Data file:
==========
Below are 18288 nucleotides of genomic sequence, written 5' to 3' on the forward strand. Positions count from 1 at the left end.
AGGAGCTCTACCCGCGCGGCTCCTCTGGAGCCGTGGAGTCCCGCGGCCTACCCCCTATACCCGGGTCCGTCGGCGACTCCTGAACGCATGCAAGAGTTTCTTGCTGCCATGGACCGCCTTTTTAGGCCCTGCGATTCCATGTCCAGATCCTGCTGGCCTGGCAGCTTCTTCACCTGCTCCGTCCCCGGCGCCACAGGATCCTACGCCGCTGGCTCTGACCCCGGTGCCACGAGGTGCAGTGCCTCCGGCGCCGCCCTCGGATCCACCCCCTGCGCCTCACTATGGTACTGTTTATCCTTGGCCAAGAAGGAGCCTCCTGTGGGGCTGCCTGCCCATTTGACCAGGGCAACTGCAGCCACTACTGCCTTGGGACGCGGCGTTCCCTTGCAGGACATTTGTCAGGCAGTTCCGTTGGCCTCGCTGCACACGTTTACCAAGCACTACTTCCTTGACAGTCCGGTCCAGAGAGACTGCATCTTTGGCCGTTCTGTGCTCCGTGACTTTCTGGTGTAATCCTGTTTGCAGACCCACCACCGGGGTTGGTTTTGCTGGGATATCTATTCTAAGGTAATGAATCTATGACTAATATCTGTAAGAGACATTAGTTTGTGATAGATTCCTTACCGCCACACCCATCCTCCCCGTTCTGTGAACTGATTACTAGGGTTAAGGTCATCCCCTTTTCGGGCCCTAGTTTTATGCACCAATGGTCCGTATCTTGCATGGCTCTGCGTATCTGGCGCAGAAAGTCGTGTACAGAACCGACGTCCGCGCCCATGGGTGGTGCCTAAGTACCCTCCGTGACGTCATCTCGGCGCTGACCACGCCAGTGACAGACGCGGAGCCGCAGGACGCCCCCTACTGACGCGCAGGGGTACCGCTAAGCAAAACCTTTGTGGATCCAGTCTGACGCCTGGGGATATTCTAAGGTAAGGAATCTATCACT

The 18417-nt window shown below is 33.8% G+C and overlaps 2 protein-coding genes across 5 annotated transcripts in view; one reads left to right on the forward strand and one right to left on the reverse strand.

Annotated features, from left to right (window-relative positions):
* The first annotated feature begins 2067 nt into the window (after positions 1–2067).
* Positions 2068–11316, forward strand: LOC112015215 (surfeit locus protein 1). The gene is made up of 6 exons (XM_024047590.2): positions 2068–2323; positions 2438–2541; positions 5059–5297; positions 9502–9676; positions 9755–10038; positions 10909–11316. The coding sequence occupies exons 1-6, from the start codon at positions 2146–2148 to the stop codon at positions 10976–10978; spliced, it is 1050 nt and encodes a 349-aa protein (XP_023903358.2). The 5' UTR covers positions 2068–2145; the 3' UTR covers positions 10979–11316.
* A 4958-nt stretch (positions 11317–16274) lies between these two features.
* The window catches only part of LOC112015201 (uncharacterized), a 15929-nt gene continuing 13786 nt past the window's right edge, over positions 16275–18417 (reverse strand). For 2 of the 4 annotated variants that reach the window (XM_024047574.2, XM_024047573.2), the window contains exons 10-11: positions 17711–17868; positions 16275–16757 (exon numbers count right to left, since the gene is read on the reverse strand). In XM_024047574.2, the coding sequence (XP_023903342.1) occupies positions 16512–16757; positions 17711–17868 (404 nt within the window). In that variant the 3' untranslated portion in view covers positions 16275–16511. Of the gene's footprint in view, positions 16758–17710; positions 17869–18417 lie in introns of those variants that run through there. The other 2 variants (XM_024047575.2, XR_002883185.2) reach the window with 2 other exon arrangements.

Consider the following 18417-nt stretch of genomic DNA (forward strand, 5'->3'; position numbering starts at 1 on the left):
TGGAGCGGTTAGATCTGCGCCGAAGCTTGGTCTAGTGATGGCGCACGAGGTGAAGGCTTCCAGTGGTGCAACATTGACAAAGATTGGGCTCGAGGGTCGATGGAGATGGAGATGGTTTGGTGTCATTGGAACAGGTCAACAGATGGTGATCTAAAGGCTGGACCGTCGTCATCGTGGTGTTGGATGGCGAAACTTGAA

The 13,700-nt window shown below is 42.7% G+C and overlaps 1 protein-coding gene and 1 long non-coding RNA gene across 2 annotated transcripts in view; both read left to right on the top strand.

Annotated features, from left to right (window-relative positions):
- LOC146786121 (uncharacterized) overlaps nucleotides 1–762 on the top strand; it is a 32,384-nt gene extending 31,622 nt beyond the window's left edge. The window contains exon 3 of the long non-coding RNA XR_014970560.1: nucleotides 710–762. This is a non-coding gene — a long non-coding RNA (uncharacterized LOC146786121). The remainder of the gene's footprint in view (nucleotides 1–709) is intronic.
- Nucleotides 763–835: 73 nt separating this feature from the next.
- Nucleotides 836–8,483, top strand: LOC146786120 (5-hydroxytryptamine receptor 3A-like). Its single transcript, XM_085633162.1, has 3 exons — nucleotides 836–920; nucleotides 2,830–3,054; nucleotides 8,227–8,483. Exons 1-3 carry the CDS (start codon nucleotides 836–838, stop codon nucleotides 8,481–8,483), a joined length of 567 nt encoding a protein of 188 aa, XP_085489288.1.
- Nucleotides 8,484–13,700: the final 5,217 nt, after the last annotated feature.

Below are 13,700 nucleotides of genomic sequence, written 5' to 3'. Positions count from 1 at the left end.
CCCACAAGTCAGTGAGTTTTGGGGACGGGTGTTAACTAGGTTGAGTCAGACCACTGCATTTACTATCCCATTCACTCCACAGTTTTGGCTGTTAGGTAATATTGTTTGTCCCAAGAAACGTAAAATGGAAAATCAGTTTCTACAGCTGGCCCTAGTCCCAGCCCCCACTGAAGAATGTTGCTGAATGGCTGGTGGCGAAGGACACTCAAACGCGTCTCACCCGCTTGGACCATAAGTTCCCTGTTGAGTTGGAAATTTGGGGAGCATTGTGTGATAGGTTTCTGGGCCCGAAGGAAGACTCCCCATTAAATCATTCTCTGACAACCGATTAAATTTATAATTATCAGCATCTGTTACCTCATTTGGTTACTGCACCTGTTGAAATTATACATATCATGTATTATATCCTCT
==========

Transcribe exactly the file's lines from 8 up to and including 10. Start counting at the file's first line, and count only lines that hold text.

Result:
* The window catches only part of LOC112015201 (uncharacterized), a 15929-nt gene continuing 13786 nt past the window's right edge, over positions 16275–18417 (reverse strand). For 2 of the 4 annotated variants that reach the window (XM_024047574.2, XM_024047573.2), the window contains exons 10-11: positions 17711–17868; positions 16275–16757 (exon numbers count right to left, since the gene is read on the reverse strand). In XM_024047574.2, the coding sequence (XP_023903342.1) occupies positions 16512–16757; positions 17711–17868 (404 nt within the window). In that variant the 3' untranslated portion in view covers positions 16275–16511. Of the gene's footprint in view, positions 16758–17710; positions 17869–18417 lie in introns of those variants that run through there. The other 2 variants (XM_024047575.2, XR_002883185.2) reach the window with 2 other exon arrangements.

Consider the following 18417-nt stretch of genomic DNA (forward strand, 5'->3'; position numbering starts at 1 on the left):
TGGAGCGGTTAGATCTGCGCCGAAGCTTGGTCTAGTGATGGCGCACGAGGTGAAGGCTTCCAGTGGTGCAACATTGACAAAGATTGGGCTCGAGGGTCGATGGAGATGGAGATGGTTTGGTGTCATTGGAACAGGTCAACAGATGGTGATCTAAAGGCTGGACCGTCGTCATCGTGGTGTTGGATGGCGAAACTTGAA